Tentacles of TerrorWho’s Afraid of a Big, Black Ursula?

Ursula in The Little Mermaid (Photo credit: Disney)

Long before Disney announced that singer and Grown-ish actress Halle Bailey will play Ariel in its live-action remake of The Little Mermaid, social media was buzzing about who would take on the story’s larger-than-life antagonist Ursula. Last October, there were rumors that Disney was considering Lady Gaga for the role, much to the chagrin of some fans who thought that a fat person should bring the purple sea witch to life. Lizzo vehemently threw her hat in the ring, posting her own cover of “Poor Unfortunate Souls” on Twitter while dressed in full costume and makeup. (Her video caption aptly read, “I’M URSULA. PERIOD.”)

Black Twitter users advocated for an array of different plus-size Black actors, including Mo’Nique, Queen Latifah, Jill Scott, Amber Riley, Titus Burgess and Glee’s Alex Newell, the latter of whom have performed dazzling renditions of Ursula’s signature tune, to be considered. Needless to say, these fans were disappointed by the news that Melissa McCarthy is in early talks to take on the iconic role. As is often the case, there’s been backlash to the backlash: For some people, the assumption that Ursula would be best portrayed by a Black woman, though the cartoon isn’t canonically Black, isn’t voiced by a Black woman, and isn’t inspired by a real-life Black woman was, at best, confusing and, at worst, racist.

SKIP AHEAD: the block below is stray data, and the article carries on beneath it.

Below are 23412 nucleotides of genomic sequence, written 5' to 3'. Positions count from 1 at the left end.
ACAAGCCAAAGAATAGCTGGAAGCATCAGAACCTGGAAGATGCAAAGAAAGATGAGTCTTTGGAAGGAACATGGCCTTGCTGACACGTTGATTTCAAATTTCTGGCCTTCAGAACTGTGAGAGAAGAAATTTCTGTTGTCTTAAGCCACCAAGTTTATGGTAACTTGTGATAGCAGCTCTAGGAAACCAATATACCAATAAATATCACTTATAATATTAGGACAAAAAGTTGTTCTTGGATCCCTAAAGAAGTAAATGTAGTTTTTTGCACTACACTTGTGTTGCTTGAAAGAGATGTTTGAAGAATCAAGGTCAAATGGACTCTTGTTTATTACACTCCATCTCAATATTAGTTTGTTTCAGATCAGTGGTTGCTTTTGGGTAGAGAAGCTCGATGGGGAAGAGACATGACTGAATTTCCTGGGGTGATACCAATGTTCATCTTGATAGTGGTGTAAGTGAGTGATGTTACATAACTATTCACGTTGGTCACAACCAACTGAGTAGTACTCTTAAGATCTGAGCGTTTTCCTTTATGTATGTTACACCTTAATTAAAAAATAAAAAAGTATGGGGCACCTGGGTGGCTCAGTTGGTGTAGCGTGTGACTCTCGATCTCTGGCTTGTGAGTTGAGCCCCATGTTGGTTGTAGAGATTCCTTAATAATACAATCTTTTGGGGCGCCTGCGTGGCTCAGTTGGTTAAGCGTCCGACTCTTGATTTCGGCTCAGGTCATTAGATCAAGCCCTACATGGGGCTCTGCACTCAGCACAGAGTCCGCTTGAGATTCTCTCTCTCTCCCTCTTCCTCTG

“The problem is that there’s nothing indicating Ariel should be white whereas ppl are saying Ursula should be Black based on stereotypes: her heavy makeup, her mannerisms, her body type…when in reality they’re just associating those things with Black women, and that’s not okay,” college student Laura Comino tweeted. Some Twitter users, many Black, reiterated that white drag queen Divine inspired Ursula, and therefore, Black people are attempting to lay claim to a piece of culture that isn’t theirs. There are also concerns over the racial optics of a Black woman stealing a white woman’s voice, as if Ursula was motivated by jealousy instead of a larger, sinister desire to take over Ariel’s father’s kingdom.